When my children arrived, I was forced to say words no mother should ever have to say to their children. We marched past the nurses’ station sobbing and entered the hospital room. The image of those final moments with my children and their Dad will never leave me. It was the most heart-wrenching part of this whole experience. They said goodbye and left the hospital. I climbed up on the bed and stroked his hair as the nurses turned the machines off. He was gone within minutes. After a while, I got off the bed and apologized to the different nurses and doctors for having to go through this with us. I can imagine it is hard for them too. The man showed up to take his body to the hospital morgue and I looked at him directly and said, ‘I know to you he is just another body, but to me and my children this body means everything, please take good care of him.’ He reassured me he would and gave me a hug.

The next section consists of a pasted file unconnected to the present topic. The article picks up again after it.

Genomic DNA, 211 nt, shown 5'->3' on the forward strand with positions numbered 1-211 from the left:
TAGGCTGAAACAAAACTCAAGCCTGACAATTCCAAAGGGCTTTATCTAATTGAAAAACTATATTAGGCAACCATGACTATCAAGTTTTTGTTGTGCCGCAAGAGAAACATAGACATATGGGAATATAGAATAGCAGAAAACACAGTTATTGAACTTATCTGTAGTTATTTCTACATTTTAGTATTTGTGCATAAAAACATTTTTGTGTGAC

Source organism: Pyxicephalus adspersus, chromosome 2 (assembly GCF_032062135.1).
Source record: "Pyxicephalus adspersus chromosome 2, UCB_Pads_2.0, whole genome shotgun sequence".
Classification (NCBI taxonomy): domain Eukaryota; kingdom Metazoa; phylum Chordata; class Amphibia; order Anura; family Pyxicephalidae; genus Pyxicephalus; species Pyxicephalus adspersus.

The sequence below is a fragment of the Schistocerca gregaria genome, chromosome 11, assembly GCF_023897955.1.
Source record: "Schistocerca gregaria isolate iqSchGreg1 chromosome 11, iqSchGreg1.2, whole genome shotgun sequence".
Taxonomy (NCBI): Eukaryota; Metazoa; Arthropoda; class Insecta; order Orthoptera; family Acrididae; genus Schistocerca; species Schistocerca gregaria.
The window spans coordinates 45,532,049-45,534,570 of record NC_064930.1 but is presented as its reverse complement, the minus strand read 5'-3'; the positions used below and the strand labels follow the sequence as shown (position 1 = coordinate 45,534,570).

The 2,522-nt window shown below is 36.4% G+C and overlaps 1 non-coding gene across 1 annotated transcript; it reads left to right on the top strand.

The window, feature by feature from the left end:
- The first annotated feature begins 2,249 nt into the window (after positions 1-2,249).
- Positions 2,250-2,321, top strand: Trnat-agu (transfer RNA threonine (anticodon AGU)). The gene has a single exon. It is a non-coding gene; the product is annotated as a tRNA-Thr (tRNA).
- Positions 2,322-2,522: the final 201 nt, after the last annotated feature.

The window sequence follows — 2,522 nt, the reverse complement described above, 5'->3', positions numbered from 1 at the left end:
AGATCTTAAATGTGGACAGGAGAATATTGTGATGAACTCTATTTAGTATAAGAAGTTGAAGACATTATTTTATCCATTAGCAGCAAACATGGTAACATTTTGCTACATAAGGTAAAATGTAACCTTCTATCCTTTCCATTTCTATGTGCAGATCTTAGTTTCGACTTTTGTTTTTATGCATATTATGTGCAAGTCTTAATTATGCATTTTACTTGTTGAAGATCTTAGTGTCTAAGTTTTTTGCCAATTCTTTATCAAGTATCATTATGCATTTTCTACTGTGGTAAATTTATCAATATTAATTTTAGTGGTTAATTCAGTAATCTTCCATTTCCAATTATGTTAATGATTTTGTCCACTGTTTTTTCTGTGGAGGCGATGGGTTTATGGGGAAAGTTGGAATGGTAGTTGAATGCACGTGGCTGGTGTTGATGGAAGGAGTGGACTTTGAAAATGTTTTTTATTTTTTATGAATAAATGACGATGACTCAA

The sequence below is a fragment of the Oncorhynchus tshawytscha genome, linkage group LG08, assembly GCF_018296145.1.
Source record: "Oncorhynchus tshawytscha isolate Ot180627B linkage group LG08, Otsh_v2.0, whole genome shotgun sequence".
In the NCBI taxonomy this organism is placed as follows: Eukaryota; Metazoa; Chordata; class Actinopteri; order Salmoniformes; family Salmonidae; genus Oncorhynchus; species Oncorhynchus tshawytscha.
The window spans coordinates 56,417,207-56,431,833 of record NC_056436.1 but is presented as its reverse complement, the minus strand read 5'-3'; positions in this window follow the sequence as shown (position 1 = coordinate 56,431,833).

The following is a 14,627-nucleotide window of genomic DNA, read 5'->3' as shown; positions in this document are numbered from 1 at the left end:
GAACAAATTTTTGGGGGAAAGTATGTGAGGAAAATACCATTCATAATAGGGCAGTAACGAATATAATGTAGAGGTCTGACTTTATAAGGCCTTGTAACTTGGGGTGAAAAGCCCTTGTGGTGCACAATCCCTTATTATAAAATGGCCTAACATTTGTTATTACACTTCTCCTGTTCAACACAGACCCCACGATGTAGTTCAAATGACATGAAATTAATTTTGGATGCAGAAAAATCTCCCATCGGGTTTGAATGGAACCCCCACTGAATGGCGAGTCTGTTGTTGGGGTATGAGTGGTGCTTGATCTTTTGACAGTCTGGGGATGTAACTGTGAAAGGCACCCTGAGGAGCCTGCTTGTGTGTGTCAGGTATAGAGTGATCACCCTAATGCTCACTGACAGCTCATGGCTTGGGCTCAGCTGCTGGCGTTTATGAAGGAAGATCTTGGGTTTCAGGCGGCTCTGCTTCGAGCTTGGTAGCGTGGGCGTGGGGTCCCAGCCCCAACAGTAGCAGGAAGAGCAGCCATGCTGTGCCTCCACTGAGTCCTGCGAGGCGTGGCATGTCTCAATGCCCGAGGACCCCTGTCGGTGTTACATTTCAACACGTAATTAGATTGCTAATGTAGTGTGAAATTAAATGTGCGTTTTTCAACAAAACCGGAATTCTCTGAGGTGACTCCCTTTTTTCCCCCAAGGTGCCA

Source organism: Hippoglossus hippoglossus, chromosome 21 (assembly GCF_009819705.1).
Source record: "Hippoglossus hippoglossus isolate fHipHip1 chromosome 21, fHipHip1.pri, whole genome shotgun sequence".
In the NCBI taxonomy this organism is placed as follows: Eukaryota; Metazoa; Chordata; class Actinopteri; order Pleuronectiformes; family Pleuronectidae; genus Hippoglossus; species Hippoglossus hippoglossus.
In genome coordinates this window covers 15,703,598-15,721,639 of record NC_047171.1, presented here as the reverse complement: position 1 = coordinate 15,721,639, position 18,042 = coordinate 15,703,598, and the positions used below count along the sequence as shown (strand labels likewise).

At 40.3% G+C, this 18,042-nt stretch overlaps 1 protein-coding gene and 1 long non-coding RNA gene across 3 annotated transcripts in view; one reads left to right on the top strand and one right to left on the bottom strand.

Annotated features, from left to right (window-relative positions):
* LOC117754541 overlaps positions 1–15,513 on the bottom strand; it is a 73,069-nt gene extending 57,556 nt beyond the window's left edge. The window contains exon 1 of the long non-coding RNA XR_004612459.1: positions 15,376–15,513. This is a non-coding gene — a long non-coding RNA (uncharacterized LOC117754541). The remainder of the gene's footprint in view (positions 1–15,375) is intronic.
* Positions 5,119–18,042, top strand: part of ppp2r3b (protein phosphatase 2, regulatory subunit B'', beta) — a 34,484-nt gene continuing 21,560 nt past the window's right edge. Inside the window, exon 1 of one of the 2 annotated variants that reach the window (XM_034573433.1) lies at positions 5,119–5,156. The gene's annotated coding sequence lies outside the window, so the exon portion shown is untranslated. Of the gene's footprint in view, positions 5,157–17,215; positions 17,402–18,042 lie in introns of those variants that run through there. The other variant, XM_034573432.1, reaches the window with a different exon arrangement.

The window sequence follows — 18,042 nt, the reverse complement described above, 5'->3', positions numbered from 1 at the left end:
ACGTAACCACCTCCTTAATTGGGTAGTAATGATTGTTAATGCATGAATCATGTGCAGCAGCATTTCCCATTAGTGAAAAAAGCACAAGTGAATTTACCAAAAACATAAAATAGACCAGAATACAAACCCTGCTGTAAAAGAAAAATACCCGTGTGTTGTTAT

How does one survive losing their dear husband and sister a day apart? How do you survive spending your son’s first birthday at a funeral home planning your husband’s funeral service? How do you pack up your beautiful home and move to a different state and start your option B. It all seems impossible. This is when I realized that all the clichés are true. You learn that God truly carries you when you cannot walk yourself. You learn that the people around you are his hands and they never leave you alone. I have survived because of the kindness and selflessness of friends, family, church members, and complete strangers. To the ones who brought me meals, who helped watch my children, who cleaned my house, and laid with me in my closet as I sobbed, looking at all of his clothes. To the flight attendant who scooped up my fussy baby and got him to sleep while I sat and stared blankly. I was unable to function as we flew to the place where I would bury my husband. To the friends and family who have encouraged, loved and supported me. I am here, surviving because of you.